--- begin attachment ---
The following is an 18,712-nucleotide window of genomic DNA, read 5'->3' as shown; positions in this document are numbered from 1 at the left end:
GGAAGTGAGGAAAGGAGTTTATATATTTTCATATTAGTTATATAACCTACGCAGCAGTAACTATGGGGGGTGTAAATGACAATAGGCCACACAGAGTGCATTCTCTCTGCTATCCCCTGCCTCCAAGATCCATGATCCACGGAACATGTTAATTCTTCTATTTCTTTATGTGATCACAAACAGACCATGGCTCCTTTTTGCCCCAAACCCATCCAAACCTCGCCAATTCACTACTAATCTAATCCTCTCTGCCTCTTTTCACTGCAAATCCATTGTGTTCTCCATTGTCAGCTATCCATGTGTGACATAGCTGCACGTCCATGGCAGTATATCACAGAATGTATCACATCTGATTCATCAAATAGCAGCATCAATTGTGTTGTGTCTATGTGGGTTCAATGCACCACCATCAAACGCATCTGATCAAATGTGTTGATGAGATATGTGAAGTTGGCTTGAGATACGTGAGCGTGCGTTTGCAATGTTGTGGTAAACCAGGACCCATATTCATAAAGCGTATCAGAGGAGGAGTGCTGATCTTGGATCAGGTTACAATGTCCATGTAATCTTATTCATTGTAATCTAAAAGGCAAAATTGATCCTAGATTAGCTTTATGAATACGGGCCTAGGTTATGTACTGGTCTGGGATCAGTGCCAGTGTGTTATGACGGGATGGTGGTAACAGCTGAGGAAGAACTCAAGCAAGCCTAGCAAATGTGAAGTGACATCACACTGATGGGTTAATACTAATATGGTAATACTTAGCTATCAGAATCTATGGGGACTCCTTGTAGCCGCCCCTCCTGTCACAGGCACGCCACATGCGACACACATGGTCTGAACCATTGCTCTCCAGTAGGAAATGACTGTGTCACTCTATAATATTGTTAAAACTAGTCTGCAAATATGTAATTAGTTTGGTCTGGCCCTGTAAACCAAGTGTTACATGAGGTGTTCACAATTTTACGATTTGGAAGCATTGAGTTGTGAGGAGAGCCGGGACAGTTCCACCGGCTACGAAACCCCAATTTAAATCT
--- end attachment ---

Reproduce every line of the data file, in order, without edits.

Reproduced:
The following is an 18,712-nucleotide window of genomic DNA, read 5'->3' as shown; positions in this document are numbered from 1 at the left end:
GGAAGTGAGGAAAGGAGTTTATATATTTTCATATTAGTTATATAACCTACGCAGCAGTAACTATGGGGGGTGTAAATGACAATAGGCCACACAGAGTGCATTCTCTCTGCTATCCCCTGCCTCCAAGATCCATGATCCACGGAACATGTTAATTCTTCTATTTCTTTATGTGATCACAAACAGACCATGGCTCCTTTTTGCCCCAAACCCATCCAAACCTCGCCAATTCACTACTAATCTAATCCTCTCTGCCTCTTTTCACTGCAAATCCATTGTGTTCTCCATTGTCAGCTATCCATGTGTGACATAGCTGCACGTCCATGGCAGTATATCACAGAATGTATCACATCTGATTCATCAAATAGCAGCATCAATTGTGTTGTGTCTATGTGGGTTCAATGCACCACCATCAAACGCATCTGATCAAATGTGTTGATGAGATATGTGAAGTTGGCTTGAGATACGTGAGCGTGCGTTTGCAATGTTGTGGTAAACCAGGACCCATATTCATAAAGCGTATCAGAGGAGGAGTGCTGATCTTGGATCAGGTTACAATGTCCATGTAATCTTATTCATTGTAATCTAAAAGGCAAAATTGATCCTAGATTAGCTTTATGAATACGGGCCTAGGTTATGTACTGGTCTGGGATCAGTGCCAGTGTGTTATGACGGGATGGTGGTAACAGCTGAGGAAGAACTCAAGCAAGCCTAGCAAATGTGAAGTGACATCACACTGATGGGTTAATACTAATATGGTAATACTTAGCTATCAGAATCTATGGGGACTCCTTGTAGCCGCCCCTCCTGTCACAGGCACGCCACATGCGACACACATGGTCTGAACCATTGCTCTCCAGTAGGAAATGACTGTGTCACTCTATAATATTGTTAAAACTAGTCTGCAAATATGTAATTAGTTTGGTCTGGCCCTGTAAACCAAGTGTTACATGAGGTGTTCACAATTTTACGATTTGGAAGCATTGAGTTGTGAGGAGAGCCGGGACAGTTCCACCGGCTACGAAACCCCAATTTAAATCT